Phyllis Tickle is one of the well known leaders in the emergent church movement. She is particularly known for coining or popularizing the phrase “Emergence Christianity.” She wrote a book called The Great Emergence: How Christianity Is Changing And Why, in which her main point is that great changes always occur in the church every 500 years, and that we are in the midst of such a time again. She compares this time to such other movements as the Protestant Reformation, among other movements in history. According to Tickle. the emerging church is now playing a pivotal role in yet again redefining the future of Christianity. Her premise is that a new and “more vital” form of Christianity is emerging. If this is true, we in trouble.
In chapter one of the book, she likens this supposed great new change to a rummage sale, where old things are cleaned out and discarded, and replaced with new fresh ideas and approaches to Christianity. This is exactly what the emergent church is all about. It’s really the same concept that false teacher Brian McLaren promotes, that of a “New Kind Of Christianity”, and as he states in the title of one of his books, “everything must change.” And he really means it, and I’m sure Phyllis Tickle also agrees with him.
In his post Who Is Phyllis Tickle?, Pastor Ken Silva of Apprising Ministries points out that she receives high praise for her emergence concepts from false teacher and emergent church leader Doug Pagitt, who promotes “Christian yoga”, denies the concept of original sin, and seems to support a kind of “Christian universalism.” Pastor Silva also brings out another association:
…at her website we read the following endorsement from an apostate Episcopal “Bishop and Primate”:
“Phyllis Tickle offers a creative and provocative overview of multiple social and cultural changes in our era, their relation to previous major paradigm shifts, and their particular impact on North American Christianity. This is an immensely important contribution to the current conversation about new and emerging forms of Christianity in a post-modern environment—and a delight to read!”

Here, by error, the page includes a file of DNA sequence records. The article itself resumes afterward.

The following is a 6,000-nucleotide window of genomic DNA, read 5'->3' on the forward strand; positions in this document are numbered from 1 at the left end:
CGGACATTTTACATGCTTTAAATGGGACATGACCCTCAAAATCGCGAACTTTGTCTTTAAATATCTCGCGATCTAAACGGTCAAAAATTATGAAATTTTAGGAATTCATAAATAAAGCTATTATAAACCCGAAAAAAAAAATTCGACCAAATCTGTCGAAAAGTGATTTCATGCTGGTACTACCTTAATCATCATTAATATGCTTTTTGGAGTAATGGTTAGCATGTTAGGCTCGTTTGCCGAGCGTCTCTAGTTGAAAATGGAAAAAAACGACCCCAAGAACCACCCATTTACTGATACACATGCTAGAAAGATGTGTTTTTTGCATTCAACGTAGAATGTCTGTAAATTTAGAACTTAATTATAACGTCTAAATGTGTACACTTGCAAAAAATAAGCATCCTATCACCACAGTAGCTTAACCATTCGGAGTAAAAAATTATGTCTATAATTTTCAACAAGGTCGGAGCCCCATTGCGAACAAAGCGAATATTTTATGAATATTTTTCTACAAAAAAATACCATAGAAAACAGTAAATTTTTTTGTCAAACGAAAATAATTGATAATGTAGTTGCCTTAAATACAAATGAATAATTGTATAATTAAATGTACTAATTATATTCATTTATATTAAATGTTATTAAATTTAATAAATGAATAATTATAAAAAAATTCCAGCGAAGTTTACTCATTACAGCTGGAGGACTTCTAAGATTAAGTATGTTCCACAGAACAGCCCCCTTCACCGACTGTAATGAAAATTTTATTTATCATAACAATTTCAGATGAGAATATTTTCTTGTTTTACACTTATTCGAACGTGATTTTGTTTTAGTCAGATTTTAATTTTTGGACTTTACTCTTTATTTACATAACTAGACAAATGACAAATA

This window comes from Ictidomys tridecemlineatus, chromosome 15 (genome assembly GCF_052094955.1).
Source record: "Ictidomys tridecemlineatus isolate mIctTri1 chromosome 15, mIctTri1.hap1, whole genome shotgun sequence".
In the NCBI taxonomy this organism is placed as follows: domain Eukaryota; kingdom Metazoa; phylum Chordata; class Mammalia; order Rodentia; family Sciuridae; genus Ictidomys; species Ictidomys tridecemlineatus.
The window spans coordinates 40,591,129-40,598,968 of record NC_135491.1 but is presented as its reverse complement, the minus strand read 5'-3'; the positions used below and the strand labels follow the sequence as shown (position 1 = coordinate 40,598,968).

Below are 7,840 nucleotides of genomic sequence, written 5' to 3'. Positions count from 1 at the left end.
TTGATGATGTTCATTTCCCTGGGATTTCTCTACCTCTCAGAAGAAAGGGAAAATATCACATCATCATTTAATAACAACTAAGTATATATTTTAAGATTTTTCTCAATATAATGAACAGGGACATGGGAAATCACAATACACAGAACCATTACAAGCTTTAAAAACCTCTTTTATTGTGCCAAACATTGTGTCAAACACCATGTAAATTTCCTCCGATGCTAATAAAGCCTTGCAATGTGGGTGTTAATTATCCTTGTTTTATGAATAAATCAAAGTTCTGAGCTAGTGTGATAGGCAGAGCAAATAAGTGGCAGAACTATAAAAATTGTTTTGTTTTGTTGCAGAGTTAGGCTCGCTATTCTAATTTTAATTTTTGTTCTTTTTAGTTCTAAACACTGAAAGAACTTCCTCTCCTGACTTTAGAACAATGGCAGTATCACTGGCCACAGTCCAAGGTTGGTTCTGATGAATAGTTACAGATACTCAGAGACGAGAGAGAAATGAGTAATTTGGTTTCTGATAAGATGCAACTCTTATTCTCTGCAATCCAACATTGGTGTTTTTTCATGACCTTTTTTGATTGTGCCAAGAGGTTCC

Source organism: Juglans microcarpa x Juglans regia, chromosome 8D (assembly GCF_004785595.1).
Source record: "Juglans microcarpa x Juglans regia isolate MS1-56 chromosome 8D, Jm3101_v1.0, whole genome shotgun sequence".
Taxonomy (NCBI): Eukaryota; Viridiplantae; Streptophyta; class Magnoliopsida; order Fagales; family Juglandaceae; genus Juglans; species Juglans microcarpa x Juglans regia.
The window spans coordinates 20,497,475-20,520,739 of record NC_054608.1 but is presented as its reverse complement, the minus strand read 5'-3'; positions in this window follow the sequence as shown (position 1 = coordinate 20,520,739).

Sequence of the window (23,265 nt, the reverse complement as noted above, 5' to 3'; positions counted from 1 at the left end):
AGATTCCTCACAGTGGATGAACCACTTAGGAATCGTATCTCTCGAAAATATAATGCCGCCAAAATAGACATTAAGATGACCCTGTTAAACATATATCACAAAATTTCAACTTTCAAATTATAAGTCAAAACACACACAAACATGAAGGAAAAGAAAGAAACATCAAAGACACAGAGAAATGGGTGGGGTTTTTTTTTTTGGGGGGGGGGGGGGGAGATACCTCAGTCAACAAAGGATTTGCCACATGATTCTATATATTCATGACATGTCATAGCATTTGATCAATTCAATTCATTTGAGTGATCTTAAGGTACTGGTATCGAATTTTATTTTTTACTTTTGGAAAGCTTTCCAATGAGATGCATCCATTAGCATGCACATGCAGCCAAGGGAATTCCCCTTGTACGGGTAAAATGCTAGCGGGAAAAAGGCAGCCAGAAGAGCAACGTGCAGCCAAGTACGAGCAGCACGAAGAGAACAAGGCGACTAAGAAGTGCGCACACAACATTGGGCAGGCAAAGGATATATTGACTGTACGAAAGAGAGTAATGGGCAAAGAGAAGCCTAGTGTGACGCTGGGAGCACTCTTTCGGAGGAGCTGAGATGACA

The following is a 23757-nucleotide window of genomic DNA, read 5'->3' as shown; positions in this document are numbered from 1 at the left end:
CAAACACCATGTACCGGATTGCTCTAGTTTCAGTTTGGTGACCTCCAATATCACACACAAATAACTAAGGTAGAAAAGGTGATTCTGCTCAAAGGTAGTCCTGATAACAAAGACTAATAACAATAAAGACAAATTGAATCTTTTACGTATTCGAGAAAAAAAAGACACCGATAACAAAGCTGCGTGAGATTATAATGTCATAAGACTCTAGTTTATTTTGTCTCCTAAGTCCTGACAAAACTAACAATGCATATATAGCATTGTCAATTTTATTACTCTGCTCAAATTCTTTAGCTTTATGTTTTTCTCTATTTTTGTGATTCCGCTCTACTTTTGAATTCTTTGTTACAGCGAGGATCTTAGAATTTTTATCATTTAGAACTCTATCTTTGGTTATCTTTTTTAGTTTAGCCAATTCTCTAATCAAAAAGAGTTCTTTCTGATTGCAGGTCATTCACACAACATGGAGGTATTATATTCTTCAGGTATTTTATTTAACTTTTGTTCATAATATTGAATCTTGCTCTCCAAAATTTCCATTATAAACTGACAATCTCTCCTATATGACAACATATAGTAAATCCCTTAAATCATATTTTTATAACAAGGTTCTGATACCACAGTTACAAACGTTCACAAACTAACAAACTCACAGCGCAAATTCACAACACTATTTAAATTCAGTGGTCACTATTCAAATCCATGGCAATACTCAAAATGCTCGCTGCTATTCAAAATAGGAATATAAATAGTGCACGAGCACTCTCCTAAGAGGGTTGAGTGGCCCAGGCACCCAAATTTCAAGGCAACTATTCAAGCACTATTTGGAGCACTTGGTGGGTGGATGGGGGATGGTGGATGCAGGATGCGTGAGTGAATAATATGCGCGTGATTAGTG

—The Most Rev. Katharine Jefferts Schori,
Presiding Bishop and Primate, The Episcopal Church
Bishop Schori is clearly an apostate. She has stated in a message to the Episcopal General Conference that individual salvation is the greatest heresy in the church today, and that there is only a collective salvation.
From Tickle’s website, her About section says that she:
is currently a Senior Fellow of Cathedral College of the Washington National Cathedral… A lay eucharistic minister and lector in the Episcopal Church.
At the WNC website:
Washington National Cathedral is a church for national purposes called to embody God’s love and to welcome people of all faiths and perspectives. A unique blend of the spiritual and the civic, this Episcopal Cathedral is a voice for generous-spirited Christianity and a catalyst for reconciliation and interfaith dialogue to promote respect and understanding. We invite all people to share in our commitment to create a more hopeful and just world.
Ken then points out that she is on the board of advisors of the Mary Baker Eddy Library. Eddy was the founder of the Christian Science cultic religion.
As you dig deeper, the Cathedral promotes contemplative prayer, including centering prayer and practicing the silence. I suggest you read the full post by Pastor Silva in order to get an even better look at the very dubious associations that Tickle has with apostate groups and false religions.
You’ll hear her in this conversation with emergent proponent Peter Rollins as he “tickles her ears” while discussing emergence Christianity. Tickle is also a proponent of mysticism, as is her friend Rob Bell. From the Museum of Idolatry website, you can hear a clip of her speaking at Rob Bell’s church, where she was invited to speak about the ‘feminine attributes’ of the Holy Spirit. At the 8:11 mark, she claims that when we take communion we are “FEEDING THE “GOD” WITHIN US”.
Finally, a dialogue at Fuller Theological Seminary with Tony Jones and Lauren Winner (who was a guest speaker at Eastern Nazarene College as well as Point Loma) will astound you. I was amazed at the contempt for the Bible coming from Tickle and her two colleagues that day, and how they were so enthralled with each other. Here is the video: Emerging Spiritualities In The American Church. She is also proud of her affinity for large amounts of hard liquor.
Here is one quote from that dialogue at Fuller:
“Any good emergence Christian worth his or her salt will tell you that there is an incredible arrogance in thinking that we can reduce God Almighty to a set of words that we understand. Yes the scripture is given to us, yes it is in words, but the scripture is written in a way that we can have it, but we cannot entirely understand it. It is beyond us in every way.”